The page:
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Philadelphia 76ers Receive: Trevor Ariza, Grayson Allen, Damyean Dotson, Emmanuel Mudiay
New York Knicks Receive: Troy Daniels, Markelle Fultz, Furkan Korkmaz, Mike Muscala, 2019 second-round pick (via Utah)
Phoenix Suns Receive: Ricky Rubio
Utah Jazz Receive: Tim Hardaway Jr., Justin Patton
Trevor Ariza is someone the Sixers could target on the buyout market, because let’s face it, he’s not finishing the season in Phoenix. But they’re not guaranteed to get him in that scenario, and having his non-Bird rights would mean a helluva lot more when he’s working off a $15 million salary.
Emmanuel Mudiay is starting to do things for the Knicks. His three-point clip still dwells below the league average, but he’s steadier around the rim and converting an absurd 57.1 percent of his looks from floater range. Damyean Dotson has provided intermittent scoring and defensive punches, and his $1.6 million salary for next season is non-guaranteed.
Grayson Allen would function as the first-round pick the Sixers aren’t supposed to get—and as an attractive pump-and-dump spotter on the wing if his triples start finding nylon. Philly yet again would preserve access to near max money in free agency but also get a few months to monitor the fits of Ariza, Dotson and Mudiay (restricted) prior to July.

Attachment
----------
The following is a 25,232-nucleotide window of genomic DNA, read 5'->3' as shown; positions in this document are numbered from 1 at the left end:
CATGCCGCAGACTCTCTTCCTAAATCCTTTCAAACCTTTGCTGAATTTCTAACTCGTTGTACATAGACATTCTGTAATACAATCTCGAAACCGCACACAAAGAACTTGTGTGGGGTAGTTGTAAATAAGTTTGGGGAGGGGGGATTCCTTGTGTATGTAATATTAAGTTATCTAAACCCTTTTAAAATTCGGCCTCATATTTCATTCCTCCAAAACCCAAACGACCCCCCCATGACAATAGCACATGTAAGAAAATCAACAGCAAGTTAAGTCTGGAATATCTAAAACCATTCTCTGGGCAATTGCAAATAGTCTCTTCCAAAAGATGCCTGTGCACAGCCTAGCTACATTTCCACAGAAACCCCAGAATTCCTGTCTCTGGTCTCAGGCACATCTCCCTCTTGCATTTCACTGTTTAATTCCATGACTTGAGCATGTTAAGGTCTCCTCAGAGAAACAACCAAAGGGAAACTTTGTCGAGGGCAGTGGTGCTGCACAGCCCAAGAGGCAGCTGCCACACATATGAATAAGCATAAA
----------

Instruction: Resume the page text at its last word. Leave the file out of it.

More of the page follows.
New York would take the biggest risk of any team. Fultz’s redemption story isn’t a given. If he doesn’t pan out, the Knicks would have dealt Dotson, Mudiay and Tim Hardaway Jr. at their market peaks for extra cap space. And, hey: That’s fine.
Replacing Hardaway with Fultz would set up New York for more than $40 million in room after it renounced all incumbent free agents and waived Lance Thompson ($1 million guaranteed). That number would balloon past $50 million if Courtney Lee plays his way into trade rumors upon his return from a neck injury.
Striking out in free agency while Fultz goes belly up wouldn’t invalidate the Knicks’ leap of faith. Reinvesting in Mudiay after a career year would be more dangerous. They would get over Hardaway’s departure no matter what. He’ll be a free agent again before they contend if they don’t land a superstar anyway.
Phoenix doesn’t have anything to second-guess. Jettisoning Ariza and Troy Daniels would save $3.2 million—more than the former would give back in a prospective buyout. At 28, Ricky Rubio isn’t the ideal point guard for a rebuilding outfit, but the Suns flat-out need a floor general. Gauging his fit next to Devin Booker and Deandre Ayton would be a worthwhile venture when they’re not obligated to keep him beyond this year.
Any Utah Jazz fans uncomfortable with turning Allen, Rubio and a second-rounder into the final two years and $37.1 million on Hardaway’s deal should direct their concerns toward Bleacher Report’s Andrew Bailey. He both bleeds purple and green and approved this structure.
Utah needs another from-scratch scorer to pair with Donovan Mitchell, and Hardaway is shooting 41.5 percent on a steady diet of pull-up three-pointers. Yes, he would derail their proximity to max cap space. But no star free agent is signing in Utah with the Jazz dancing around the lottery. To get Hardaway without giving up Alec Burks, one of their few above-average shooters, would be a pretty big win.